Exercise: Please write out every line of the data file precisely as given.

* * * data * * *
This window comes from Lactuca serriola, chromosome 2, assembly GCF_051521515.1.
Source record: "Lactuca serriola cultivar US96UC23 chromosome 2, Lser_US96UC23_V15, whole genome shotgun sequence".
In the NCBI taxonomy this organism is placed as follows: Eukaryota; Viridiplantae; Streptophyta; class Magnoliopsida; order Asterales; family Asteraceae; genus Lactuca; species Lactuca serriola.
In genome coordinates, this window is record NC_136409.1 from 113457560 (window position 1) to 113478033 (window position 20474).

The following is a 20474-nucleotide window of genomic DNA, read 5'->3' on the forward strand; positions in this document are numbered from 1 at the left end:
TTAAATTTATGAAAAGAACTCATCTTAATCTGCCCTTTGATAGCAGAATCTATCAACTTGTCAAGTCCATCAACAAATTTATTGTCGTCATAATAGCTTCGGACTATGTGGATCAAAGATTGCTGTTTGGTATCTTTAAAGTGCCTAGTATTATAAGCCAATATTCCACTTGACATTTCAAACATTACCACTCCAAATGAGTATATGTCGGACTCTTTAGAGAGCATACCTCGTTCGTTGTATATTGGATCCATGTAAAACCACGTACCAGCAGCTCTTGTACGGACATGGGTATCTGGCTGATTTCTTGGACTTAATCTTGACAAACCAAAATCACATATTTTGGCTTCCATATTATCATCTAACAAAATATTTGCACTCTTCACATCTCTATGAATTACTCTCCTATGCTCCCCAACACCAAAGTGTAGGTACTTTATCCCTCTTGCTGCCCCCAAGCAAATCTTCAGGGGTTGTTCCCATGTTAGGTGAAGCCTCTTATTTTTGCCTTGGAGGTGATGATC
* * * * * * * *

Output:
This window comes from Lactuca serriola, chromosome 2, assembly GCF_051521515.1.
Source record: "Lactuca serriola cultivar US96UC23 chromosome 2, Lser_US96UC23_V15, whole genome shotgun sequence".
In the NCBI taxonomy this organism is placed as follows: Eukaryota; Viridiplantae; Streptophyta; class Magnoliopsida; order Asterales; family Asteraceae; genus Lactuca; species Lactuca serriola.
In genome coordinates, this window is record NC_136409.1 from 113457560 (window position 1) to 113478033 (window position 20474).

The following is a 20474-nucleotide window of genomic DNA, read 5'->3' on the forward strand; positions in this document are numbered from 1 at the left end:
TTAAATTTATGAAAAGAACTCATCTTAATCTGCCCTTTGATAGCAGAATCTATCAACTTGTCAAGTCCATCAACAAATTTATTGTCGTCATAATAGCTTCGGACTATGTGGATCAAAGATTGCTGTTTGGTATCTTTAAAGTGCCTAGTATTATAAGCCAATATTCCACTTGACATTTCAAACATTACCACTCCAAATGAGTATATGTCGGACTCTTTAGAGAGCATACCTCGTTCGTTGTATATTGGATCCATGTAAAACCACGTACCAGCAGCTCTTGTACGGACATGGGTATCTGGCTGATTTCTTGGACTTAATCTTGACAAACCAAAATCACATATTTTGGCTTCCATATTATCATCTAACAAAATATTTGCACTCTTCACATCTCTATGAATTACTCTCCTATGCTCCCCAACACCAAAGTGTAGGTACTTTATCCCTCTTGCTGCCCCCAAGCAAATCTTCAGGGGTTGTTCCCATGTTAGGTGAAGCCTCTTATTTTTGCCTTGGAGGTGATGATC